Premier 100 Q&A: HP’s CIO sees ‘lights-out’ data centers

Randy Mott talked about the company’s plans to consolidate 85 data centers into six

PALM DESERT, Calif. -- Hewlett-Packard Co. CIO Randall Mott says HP’s planned IT consolidation will deliver lights out data centers and system administrator-to-server ratios in excess of 1-to-200. In an interview today at the Computerworld Premier 100 IT Leaders Conference, he stressed that HP will be open about its progress and the lessons learned along the way as the company works to reduce the number of data centers from 85 to six. Mott also spelled out some of the approaches he plans to take with the consolidation. Excerpts from the interview follow:

Where are you in terms of accomplishing HP’s plans to consolidate 85 data centers to six? We’re in the process of identifying all the sites [for the data centers]. We have some identified; We have options on real estate or buildings in the case of a number [of them]. By the end of March we will have all six of them identified and announced.

Will they be geographically disbursed around the world? No. Where it’s looking like right now is Houston, Austin and Atlanta.

What is it taking to consolidate HP’s legacy systems and what kinds of platforms are you putting those systems on? It is really across a number of platforms, depending on the application. Some are Windows-based, some are Linux-based, some are HPUX-based. But then another important part is standards within those particular platforms: what’s the standard hardware configuration, software stack, middleware stack, around those applications. There is not a single one, but there are very clear standards in each key space.

You’ve talked about a “lights-out data center.” Are you talking about that in terms of these six data centers? Yes, I am.

Can you explain just what you mean by that? Literally, in order to run the data center inside the data center you only have personnel required for security and not for IT operations. IT operations really end up being something that can happen anywhere in the world.

Hewlett-Packard Co. (HP) CIO Randall Mott
Hewlett-Packard Co. (HP) CIO Randall Mott

Image Credit: Asa Mathat


HP wants this to become a customer showcase, so what kind of pressure does that put on you? It’s certainly pressure to talk about things before they are finished. That’s probably the biggest pressure, but on the other side, it actually affords a lot of support and help out of the product and R&D community because they see it as being important.

The typical system administrator-to-server ratio has been described by HP as 1-to-20, but company officials have said 1-to-200 is possible. What kind of ratio will you be running? I don’t want to comment on that, but I think we will exceed 200.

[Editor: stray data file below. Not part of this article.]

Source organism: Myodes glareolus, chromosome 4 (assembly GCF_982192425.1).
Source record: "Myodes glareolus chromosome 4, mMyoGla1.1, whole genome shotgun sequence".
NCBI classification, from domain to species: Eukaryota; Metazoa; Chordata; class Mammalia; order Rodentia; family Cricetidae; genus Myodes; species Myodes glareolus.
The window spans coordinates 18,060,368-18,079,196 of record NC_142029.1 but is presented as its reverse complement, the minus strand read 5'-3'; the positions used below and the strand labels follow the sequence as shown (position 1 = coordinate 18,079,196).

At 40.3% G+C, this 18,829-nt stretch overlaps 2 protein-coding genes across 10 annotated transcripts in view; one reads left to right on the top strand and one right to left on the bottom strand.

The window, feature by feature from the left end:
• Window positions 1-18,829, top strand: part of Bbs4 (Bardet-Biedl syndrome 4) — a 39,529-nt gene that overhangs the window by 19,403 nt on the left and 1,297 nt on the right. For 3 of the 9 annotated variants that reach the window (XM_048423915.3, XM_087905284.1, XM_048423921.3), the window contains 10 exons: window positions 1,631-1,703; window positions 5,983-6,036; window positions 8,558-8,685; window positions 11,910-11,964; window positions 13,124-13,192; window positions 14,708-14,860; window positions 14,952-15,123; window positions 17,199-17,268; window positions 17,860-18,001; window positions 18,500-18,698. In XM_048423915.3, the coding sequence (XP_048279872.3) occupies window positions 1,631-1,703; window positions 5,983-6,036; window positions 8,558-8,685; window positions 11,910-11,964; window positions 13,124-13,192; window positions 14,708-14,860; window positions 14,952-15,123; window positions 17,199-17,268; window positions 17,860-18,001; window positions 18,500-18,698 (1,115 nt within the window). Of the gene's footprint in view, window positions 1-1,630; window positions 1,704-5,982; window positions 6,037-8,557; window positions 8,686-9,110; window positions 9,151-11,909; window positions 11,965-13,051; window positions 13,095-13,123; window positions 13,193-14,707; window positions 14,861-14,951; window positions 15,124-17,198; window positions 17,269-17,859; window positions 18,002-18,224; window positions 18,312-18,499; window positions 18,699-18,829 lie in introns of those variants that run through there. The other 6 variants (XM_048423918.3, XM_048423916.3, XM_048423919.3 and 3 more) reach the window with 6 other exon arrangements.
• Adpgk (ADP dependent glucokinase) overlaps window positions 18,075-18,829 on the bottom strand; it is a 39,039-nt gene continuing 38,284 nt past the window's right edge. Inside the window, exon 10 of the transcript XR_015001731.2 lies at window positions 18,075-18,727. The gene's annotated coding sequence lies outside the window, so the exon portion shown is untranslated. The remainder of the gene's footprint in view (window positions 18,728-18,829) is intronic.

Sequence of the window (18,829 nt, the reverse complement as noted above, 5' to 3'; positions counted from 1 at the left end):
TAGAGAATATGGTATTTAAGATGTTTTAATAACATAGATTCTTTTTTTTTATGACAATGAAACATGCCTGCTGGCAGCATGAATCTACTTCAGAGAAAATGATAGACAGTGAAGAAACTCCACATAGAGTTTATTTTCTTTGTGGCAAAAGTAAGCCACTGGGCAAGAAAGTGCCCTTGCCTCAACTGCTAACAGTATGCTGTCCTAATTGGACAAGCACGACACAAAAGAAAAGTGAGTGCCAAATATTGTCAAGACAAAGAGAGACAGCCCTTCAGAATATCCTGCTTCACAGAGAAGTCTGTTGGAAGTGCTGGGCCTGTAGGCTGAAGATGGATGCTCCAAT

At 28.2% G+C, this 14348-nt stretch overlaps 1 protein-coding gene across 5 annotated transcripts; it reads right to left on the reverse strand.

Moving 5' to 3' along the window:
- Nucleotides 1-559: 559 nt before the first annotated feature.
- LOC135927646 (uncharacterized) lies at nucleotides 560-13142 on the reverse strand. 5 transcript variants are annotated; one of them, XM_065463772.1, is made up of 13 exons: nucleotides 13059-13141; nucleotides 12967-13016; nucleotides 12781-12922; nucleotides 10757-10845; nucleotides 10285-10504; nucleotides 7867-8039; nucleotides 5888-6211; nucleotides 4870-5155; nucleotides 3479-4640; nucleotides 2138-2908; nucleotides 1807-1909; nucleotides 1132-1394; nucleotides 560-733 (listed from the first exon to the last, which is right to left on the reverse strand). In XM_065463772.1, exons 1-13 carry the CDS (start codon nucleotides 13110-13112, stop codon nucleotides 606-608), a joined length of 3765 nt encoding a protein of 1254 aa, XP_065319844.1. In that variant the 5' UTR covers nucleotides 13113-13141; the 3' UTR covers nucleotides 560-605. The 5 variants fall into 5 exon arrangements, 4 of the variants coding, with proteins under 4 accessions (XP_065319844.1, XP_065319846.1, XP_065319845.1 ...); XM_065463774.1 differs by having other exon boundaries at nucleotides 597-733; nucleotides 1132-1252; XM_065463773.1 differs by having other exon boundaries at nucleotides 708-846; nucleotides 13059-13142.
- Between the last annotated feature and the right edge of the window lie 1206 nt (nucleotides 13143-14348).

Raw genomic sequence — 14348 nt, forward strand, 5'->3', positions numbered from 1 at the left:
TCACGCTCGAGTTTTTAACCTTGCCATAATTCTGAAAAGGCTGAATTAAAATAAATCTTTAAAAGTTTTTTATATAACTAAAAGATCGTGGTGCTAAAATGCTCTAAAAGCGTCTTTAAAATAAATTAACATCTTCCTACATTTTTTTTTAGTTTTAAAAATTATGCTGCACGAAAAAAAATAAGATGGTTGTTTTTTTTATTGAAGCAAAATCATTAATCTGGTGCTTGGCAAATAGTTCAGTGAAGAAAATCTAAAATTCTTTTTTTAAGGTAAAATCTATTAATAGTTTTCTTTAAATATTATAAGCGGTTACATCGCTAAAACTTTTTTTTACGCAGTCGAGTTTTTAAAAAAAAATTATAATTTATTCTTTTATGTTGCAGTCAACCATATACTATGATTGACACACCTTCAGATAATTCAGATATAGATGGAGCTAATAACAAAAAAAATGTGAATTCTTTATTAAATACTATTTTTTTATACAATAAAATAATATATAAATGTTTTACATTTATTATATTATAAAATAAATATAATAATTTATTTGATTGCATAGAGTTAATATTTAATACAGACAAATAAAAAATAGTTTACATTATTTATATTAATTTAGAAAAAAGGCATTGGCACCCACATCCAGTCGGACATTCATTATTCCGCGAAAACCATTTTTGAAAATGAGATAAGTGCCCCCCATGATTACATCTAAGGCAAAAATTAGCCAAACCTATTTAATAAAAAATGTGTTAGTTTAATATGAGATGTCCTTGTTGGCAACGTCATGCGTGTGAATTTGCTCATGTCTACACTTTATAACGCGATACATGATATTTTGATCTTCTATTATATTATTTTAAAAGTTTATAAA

In terms of making this a customer showcase, how forthcoming will you be as this is accomplished? Will you also share your lessons learned, things that went wrong, the things you could have done better? I think part of our responsibility as being part of Hewlett-Packard is to be very forthcoming on ‘here’s what we started with, we decided there were problems with this, we changed course.’ There will be certainly lessons learned along the way and I don’t know what the right milestones will be. But my guess is it will be multiple times a year. Certainly, one of the things you do by making a public statement like you do in a forum as widely followed as this [means you’re] going to have everyone asking: ‘Where are you at now?”

When do you see the data center consolidation being completed? Our goal right now is to getting to our end of [fiscal year] ‘08, which is literally Oct. 31, 2008. A lot of it will happen, quite frankly, into next year. We will get some consolidation done at the end of this year; A lot of the heaviest lifting will happen in FY 07 for us.

HP has said it increased capital spending by 40% this year to $2.8 billion. What is this allowing you to do? Capital expenditure really gives us the freedom to move quickly -- and too many times that’s where these initiatives tend to fail, because they don’t get enough capital approved, [or it’s] not approved the next year. And what you do is you end up ramping up the cost because you put in part of the infrastructure you need but you don’t actually get to the end state that actually drives you to a lower cost of operations.

What are going to be some of challenges that you face? Quite frankly, it’s just the overall size and coordination of it. So we’ve done a number of workshops with every application team going through the whole planning process. It’s a huge planning coordination challenge inside, and that’s probably the biggest element. I think, again, having everybody take the same approach, doing it at the same time, actually gives you a lot of flexibility and planning. For example, if you only had one application team that was moving and the rest weren’t, then you don’t have that kind of thinking about the integration because none of these applications [is] an island. Having everybody doing it at once, even though that’s a complexity factor, I think it’s an aid because everybody is thinking about what does it mean, everybody is asking the same questions, everybody is doing the same detail of planning.

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